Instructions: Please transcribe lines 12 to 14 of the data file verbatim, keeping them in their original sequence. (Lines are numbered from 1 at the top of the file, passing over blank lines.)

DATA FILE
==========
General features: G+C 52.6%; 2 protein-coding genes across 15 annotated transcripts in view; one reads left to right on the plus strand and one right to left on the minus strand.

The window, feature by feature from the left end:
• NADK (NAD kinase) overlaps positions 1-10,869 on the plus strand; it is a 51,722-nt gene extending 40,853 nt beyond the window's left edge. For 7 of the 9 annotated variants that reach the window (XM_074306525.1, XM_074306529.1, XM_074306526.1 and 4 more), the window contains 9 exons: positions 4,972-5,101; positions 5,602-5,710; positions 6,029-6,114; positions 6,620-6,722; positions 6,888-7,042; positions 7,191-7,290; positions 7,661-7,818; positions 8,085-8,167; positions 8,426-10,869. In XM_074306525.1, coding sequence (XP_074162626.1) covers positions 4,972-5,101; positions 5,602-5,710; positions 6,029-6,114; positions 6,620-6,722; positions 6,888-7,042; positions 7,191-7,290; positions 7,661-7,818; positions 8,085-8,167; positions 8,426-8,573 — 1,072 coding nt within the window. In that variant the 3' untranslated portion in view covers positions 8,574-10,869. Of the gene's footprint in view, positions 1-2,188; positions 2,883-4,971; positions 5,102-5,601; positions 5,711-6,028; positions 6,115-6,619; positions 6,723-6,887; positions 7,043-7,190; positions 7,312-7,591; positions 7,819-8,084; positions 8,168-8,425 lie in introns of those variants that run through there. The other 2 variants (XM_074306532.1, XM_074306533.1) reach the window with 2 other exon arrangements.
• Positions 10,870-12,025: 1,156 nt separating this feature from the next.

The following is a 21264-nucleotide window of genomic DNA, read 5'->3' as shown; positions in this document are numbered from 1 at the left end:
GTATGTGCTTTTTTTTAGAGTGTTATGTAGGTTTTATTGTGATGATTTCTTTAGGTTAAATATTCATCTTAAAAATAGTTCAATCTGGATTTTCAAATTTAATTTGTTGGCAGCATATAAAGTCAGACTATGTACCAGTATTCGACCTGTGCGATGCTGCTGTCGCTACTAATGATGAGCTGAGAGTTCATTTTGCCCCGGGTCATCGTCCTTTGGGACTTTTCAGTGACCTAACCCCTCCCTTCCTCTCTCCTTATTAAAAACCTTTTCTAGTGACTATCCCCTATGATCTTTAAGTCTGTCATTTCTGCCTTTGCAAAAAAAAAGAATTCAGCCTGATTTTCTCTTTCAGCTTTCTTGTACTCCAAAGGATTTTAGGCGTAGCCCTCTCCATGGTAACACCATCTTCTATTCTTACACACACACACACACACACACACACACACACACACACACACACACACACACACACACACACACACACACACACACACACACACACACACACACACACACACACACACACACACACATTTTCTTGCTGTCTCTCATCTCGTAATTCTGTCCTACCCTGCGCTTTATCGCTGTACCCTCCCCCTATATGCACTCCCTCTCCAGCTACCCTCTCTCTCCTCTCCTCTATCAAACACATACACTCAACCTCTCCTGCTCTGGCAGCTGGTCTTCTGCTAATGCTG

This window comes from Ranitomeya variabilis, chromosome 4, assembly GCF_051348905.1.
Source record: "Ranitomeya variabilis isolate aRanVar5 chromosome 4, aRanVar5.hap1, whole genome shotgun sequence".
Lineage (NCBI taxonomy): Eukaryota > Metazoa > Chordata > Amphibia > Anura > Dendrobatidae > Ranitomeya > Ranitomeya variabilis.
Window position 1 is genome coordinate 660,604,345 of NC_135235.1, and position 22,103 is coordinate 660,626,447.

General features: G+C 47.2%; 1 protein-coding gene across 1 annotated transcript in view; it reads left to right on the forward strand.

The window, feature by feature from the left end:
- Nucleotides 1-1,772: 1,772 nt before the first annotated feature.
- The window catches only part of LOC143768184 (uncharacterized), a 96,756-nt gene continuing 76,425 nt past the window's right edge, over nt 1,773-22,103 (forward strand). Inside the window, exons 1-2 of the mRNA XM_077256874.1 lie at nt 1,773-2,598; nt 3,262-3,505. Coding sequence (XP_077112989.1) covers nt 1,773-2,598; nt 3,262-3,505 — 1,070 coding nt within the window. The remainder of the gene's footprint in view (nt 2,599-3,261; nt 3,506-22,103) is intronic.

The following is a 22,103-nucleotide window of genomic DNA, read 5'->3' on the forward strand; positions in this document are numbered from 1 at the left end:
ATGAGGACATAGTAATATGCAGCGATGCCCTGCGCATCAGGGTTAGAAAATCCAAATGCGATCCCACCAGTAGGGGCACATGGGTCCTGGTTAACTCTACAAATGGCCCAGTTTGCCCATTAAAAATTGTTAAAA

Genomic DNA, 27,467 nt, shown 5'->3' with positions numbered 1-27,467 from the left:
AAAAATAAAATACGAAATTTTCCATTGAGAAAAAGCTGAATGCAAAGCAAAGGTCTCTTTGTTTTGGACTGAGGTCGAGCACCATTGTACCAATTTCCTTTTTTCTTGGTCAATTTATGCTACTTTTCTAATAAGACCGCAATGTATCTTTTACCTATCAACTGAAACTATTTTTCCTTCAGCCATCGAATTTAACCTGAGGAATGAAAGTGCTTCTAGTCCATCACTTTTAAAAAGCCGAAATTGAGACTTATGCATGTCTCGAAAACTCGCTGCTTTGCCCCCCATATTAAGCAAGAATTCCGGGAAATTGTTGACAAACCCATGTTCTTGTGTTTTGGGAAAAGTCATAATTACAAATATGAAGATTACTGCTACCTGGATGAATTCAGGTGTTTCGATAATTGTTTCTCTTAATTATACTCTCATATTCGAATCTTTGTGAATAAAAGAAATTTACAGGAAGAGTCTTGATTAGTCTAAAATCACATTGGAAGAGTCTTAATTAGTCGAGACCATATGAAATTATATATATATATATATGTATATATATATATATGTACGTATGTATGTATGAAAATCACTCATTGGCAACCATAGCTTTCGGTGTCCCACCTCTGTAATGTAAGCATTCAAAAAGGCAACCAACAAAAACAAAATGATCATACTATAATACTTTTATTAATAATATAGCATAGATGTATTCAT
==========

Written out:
The window, feature by feature from the left end:
- Nucleotides 1-1,772: 1,772 nt before the first annotated feature.
- The window catches only part of LOC143768184 (uncharacterized), a 96,756-nt gene continuing 76,425 nt past the window's right edge, over nt 1,773-22,103 (forward strand). Inside the window, exons 1-2 of the mRNA XM_077256874.1 lie at nt 1,773-2,598; nt 3,262-3,505. Coding sequence (XP_077112989.1) covers nt 1,773-2,598; nt 3,262-3,505 — 1,070 coding nt within the window. The remainder of the gene's footprint in view (nt 2,599-3,261; nt 3,506-22,103) is intronic.